These are some of the views and reports relevant to our readers that caught our attention this week.
Large-Scale Social Protest: A Business Risk and a Bureaucratic Opportunity
The public versus private nature of organizations influences their goals, processes, and employee values. However, existing studies have not analyzed whether and how the public nature of organizations shapes their responses to concrete social pressures. This article takes a first step toward addressing this gap by comparing the communication strategies of public organizations and businesses in response to large-scale social protests. Specifically, we conceptualize, theorize, and empirically analyze the communication strategies of 100 organizations in response to large-scale social protests that took place in Israel during 2011.
Harnessing the Internet of Things for Global Development
ITU/CISCO/UNESCO Broadband Commission for Sustainable Development
This report explores the current use and potential of Internet of Things (IoT) technologies in tackling global development challenges, highlighting a number of specific instances where IoT interventions are helping to solve some of the world’s most pressing issues. It presents summary conclusions on what is required for the IoT to reach billions of people living in the developing world, and also to accelerate income growth and social development as a result.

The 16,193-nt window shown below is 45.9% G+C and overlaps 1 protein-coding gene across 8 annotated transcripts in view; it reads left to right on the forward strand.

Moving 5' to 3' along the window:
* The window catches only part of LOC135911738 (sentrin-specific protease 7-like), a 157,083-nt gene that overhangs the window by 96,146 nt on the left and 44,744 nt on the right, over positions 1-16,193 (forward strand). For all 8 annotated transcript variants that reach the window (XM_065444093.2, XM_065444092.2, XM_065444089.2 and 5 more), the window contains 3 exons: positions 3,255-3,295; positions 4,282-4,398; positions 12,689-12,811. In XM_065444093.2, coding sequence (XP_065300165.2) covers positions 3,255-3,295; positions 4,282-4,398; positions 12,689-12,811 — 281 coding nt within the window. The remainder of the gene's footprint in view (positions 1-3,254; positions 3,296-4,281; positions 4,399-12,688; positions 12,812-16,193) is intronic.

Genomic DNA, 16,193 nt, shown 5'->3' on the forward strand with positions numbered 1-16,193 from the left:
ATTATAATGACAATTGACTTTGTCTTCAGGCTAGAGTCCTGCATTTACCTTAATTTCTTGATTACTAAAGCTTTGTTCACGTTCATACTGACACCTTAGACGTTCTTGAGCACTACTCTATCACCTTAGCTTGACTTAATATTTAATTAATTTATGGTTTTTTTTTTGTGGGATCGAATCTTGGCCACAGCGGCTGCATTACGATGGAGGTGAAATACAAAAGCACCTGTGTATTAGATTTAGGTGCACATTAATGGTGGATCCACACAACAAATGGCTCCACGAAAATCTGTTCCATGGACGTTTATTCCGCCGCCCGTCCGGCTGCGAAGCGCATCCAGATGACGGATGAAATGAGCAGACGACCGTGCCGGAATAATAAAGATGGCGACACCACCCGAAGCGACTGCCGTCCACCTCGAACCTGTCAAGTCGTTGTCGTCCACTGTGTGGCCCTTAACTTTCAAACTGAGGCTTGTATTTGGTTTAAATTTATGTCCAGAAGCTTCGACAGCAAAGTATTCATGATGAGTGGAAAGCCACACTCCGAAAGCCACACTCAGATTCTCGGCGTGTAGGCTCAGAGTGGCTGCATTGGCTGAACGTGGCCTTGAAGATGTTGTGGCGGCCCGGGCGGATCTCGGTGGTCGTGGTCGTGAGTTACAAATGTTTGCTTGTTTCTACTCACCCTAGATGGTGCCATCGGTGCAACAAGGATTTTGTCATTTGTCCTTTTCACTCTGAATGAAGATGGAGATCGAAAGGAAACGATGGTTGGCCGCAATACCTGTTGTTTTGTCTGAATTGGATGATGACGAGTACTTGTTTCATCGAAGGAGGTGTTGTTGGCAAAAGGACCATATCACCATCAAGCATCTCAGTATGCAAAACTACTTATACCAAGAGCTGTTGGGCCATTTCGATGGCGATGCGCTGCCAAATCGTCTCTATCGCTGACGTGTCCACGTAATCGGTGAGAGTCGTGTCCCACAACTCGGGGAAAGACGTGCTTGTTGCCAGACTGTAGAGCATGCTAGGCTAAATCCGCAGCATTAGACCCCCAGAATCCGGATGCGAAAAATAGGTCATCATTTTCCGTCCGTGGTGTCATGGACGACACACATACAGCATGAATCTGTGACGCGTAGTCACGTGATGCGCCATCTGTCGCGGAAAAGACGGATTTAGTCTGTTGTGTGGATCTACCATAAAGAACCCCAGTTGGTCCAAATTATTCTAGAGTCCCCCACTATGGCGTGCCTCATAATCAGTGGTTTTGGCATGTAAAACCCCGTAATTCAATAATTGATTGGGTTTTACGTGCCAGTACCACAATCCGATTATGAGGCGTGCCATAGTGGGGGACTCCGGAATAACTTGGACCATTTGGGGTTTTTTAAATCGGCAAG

Medaling in messaging: The communications complications facing the Rio Olympics
Have you ever been to a major event — a big game, concert or conference — and tried to make a call or send a message? Odds are, you had trouble getting through because of the heightened service demand. Now imagine that same concept magnified 30 times over and balanced upon one of the most infamously unreliable mobile infrastructures in the world. That’s the situation that’s about to descend on Brazil in the form of the 2016 Rio Olympics. That’s not to say the Brazilians are unprepared — quite the opposite, in fact. The government worked with its chosen service provider, Claro, to bring in 180 mobile stations and 40 dedicated coverage stations in anticipation of the high communication volume. But that still may not be be enough to match the aspirations of the hundreds of businesses, applications, tourists and social groups that will be participating in the Olympics and looking for ways to communicate on a massive scale.
How do we uncouple global development from resource use?
The world is using its natural resources at an ever-increasing rate. Worldwide, annual extraction of primary materials – biomass, fossil fuels, metal ores and minerals – tripled between 1970 and 2010. People in the richest countries now consume up to ten times more resources than those in the poorest nations. Clearly, if the developing world is to enjoy a similar standard of living to those in the developed world, this cannot continue. We need to break the link between global economic development and primary resource consumption.
Hope for 'end of Aids' is disappearing, experts warn
Efforts to combat Aids in Africa are seriously faltering, with drugs beginning to lose their power, the number of infections rising and funding declining, raising the prospect of the epidemic once more spiralling out of control, experts have warned. The UN has set a target of 2030 for “the end of Aids”, which has been endorsed by donor governments including the US, where the president, Barack Obama, said the end was in sight last month. But the reality on the ground, especially in the developing world, looks very different. Many experts believe that the epidemic will continue to spread and the Aids death toll, still at 1.5 million people a year, could begin to soar again.
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